Outspoken Sygnia CEO Magda Wierzycka has lambasted the JSE, accusing it of “weak governance” by allowing dubious listings which have led to financial losses by investors.
From allegations of market manipulation to the listing of companies that “bear no semblance to operational reality”, the Cape-Town based executive wants the JSE to be held accountable for failing to protect investors’ interests.
Speaking by phone to Fin24 on Friday, Wierzycka questioned the listing of Gupta-owned firm Oakbay and Ayo Technology, hailed as the largest black-controlled ICT company in the country when it debuted on the JSE in December 2017 with a market cap of R14.7bn.
In a letter which Wierzycka read to the JSE annual general meeting and seen by Fin24, the businesswoman raised concern over Ayo Technology‘s “suspicious price transactions” which have seen its share price drop from R43 per share on the day of listing to R28.50.
The biggest loser in Ayo‘s share price movement has been the Government Employees Pension Fund (GEPF), which invested R4.3bn for a 29.9% stake in the company.
GEPF writes off 31% of R4.3bn investment
“This means the GEPF has lost 31% of its investment,” she said, slamming the JSE for allowing listings “where the valuation bears no semblance to the real value of underlying assets”.
“I have challenged the processes of how the JSE conducts its business…. how it appears to allow questionable companies to list,” said Wierzycka.
“Such conduct has led to massive financial losses by investors, including the people whose pensions are invested in the companies,” she added.
The valuation of Oakbay Resources and Energy also came under sharp attack by Wierzycka. The company exited the bourse in July 2017 under a cloud, having shed over 70% of its value.
The Industrial Development Corporation had bought 3.6% equity in Oakbay.
Wierzycka, who has earned a reputation for being a crusader against corruption in the private sector, turned the tables on the executive of Africa’s leading bourse, challenging it to outline its responsibilities to investors and questioning why the JSE should not be held liable for financial losses by investors.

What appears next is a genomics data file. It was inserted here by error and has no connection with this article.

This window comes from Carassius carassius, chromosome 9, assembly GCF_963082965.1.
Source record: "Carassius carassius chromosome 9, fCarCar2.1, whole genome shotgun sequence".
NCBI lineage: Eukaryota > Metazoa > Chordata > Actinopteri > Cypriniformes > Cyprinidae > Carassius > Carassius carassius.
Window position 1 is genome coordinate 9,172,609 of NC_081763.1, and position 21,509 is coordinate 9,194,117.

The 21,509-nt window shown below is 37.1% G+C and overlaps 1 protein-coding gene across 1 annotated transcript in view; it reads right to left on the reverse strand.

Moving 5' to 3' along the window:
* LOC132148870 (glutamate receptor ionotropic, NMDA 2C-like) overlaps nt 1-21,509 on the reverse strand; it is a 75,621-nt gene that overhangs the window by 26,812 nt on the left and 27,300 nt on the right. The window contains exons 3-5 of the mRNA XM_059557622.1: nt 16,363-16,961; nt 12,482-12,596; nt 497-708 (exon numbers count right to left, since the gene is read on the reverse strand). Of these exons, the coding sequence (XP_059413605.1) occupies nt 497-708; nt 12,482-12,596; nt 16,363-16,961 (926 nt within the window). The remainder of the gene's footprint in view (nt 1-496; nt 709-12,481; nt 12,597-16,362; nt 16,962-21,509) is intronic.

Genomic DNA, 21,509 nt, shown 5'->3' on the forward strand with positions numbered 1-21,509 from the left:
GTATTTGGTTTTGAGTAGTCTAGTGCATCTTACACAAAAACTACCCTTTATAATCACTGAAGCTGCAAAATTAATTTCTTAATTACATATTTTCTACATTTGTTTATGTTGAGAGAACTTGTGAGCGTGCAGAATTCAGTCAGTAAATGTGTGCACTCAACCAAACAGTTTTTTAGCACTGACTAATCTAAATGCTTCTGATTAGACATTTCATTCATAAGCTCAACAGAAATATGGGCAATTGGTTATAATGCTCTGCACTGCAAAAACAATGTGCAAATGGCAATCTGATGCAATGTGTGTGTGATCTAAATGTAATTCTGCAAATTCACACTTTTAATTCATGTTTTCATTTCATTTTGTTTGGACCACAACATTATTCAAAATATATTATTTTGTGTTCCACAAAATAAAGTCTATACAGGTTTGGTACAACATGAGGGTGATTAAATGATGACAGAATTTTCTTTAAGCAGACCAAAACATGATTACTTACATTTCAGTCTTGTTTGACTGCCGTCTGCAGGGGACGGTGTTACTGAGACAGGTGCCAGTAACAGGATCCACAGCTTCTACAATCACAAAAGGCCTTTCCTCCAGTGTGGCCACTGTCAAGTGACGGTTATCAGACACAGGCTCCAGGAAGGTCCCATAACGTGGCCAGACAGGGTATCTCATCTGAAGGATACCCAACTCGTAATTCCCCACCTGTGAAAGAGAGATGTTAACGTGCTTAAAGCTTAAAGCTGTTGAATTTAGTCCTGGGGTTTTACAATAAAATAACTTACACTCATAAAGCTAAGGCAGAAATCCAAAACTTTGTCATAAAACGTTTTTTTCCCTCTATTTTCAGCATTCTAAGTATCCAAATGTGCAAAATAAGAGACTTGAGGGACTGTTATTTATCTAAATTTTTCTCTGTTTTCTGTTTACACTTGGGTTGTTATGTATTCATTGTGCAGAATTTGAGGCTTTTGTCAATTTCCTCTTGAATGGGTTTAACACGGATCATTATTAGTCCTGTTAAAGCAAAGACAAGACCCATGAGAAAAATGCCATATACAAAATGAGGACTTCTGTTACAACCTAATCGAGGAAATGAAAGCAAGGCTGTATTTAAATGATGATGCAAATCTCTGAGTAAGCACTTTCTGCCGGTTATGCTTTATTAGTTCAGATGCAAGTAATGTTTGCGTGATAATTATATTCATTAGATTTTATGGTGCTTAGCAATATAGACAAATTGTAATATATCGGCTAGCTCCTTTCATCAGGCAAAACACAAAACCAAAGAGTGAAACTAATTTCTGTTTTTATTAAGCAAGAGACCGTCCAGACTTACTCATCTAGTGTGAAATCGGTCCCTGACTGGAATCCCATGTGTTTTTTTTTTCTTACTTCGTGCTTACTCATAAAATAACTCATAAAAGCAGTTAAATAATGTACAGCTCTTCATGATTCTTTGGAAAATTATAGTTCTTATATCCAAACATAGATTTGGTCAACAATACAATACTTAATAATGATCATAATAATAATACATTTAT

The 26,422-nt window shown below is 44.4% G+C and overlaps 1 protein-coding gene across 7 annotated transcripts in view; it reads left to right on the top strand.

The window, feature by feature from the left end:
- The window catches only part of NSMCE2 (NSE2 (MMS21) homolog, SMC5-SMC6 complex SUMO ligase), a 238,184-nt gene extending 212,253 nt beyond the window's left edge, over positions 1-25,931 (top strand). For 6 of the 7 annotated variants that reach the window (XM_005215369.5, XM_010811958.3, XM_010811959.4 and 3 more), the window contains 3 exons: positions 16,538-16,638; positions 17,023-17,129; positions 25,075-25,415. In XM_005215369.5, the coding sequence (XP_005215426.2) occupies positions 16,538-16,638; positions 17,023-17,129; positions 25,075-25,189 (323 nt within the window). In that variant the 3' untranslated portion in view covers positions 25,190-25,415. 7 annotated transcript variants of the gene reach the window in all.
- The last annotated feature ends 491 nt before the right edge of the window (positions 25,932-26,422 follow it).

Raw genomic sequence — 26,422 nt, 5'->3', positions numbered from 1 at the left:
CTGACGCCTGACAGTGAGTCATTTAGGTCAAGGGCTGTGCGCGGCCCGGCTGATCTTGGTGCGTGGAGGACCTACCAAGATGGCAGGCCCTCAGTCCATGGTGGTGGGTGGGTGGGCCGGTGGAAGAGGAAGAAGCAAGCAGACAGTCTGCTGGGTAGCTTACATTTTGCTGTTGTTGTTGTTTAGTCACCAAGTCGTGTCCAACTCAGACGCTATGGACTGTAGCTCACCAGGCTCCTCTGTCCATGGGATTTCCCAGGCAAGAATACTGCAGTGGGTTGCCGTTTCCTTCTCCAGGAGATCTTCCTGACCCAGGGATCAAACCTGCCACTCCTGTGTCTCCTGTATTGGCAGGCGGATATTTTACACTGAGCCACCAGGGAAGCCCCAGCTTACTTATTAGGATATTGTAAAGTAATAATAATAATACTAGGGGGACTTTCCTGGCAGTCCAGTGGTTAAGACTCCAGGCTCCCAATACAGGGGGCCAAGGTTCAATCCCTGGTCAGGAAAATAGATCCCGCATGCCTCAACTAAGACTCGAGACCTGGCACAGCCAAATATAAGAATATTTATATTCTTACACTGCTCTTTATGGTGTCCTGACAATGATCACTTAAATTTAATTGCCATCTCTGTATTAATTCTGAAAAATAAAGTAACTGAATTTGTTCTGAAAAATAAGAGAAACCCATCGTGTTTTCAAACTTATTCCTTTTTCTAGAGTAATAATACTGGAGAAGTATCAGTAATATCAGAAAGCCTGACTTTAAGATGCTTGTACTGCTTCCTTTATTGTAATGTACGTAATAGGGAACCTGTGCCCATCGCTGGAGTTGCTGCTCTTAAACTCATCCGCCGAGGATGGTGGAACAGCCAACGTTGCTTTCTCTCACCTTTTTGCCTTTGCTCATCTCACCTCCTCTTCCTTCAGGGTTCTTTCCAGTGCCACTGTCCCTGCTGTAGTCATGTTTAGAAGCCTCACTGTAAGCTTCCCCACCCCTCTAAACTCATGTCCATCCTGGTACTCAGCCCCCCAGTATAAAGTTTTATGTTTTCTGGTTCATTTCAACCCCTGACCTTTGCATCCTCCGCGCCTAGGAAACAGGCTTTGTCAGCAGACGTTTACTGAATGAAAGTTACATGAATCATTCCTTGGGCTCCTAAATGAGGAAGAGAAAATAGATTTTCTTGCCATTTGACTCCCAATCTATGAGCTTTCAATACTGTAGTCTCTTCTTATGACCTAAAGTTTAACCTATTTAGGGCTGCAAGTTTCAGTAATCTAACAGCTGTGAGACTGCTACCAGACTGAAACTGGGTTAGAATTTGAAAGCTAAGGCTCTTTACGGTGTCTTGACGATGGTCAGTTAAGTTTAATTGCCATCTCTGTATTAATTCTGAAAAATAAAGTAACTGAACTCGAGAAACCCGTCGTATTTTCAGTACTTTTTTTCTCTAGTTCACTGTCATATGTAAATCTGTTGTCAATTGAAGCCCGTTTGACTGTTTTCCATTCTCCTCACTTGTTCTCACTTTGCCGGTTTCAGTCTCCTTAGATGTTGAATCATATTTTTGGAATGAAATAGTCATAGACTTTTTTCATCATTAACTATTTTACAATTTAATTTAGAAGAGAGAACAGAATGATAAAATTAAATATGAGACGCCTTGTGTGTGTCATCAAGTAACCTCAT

“I will continue raising these issues because they point to weak governance on the part of the JSE,” she said.
Responding to Wierzycka’s utterances, JSE director of issuer regulation John Burke maintained that investors are provided with “sufficient information to make an informed investment decision”.
“The protection of investors is of paramount importance to the JSE,” he said in a statement, adding that the JSE ensures that all applicants meet minimum suitability requirements.
“There is no doubt that the recent noise around certain issuers may impact investor trust in our market and we are already looking at ways to improve corporate accountability among issuers,” he said.
In April, the JSE announced it will not be proceeding with the listing of Sagarmatha Technologies, as the entity – which is linked to Sekunjalo chairperson Iqbal Survé – failed to comply with Section 33 of the Companies Act.
According to Martyn Davies, managing director for emerging markets and Africa at Deloitte, the integrity of the JSE remains despite the allegations levelled against it.
“There is a need for good governance in companies on the JSE, and the JSE has played its role in that regard,” he said.
“It is just unfortunate that much of the wrongdoing only comes out much later,” he stated, adding that “errant companies should be punished, both by the regulator and the market”.
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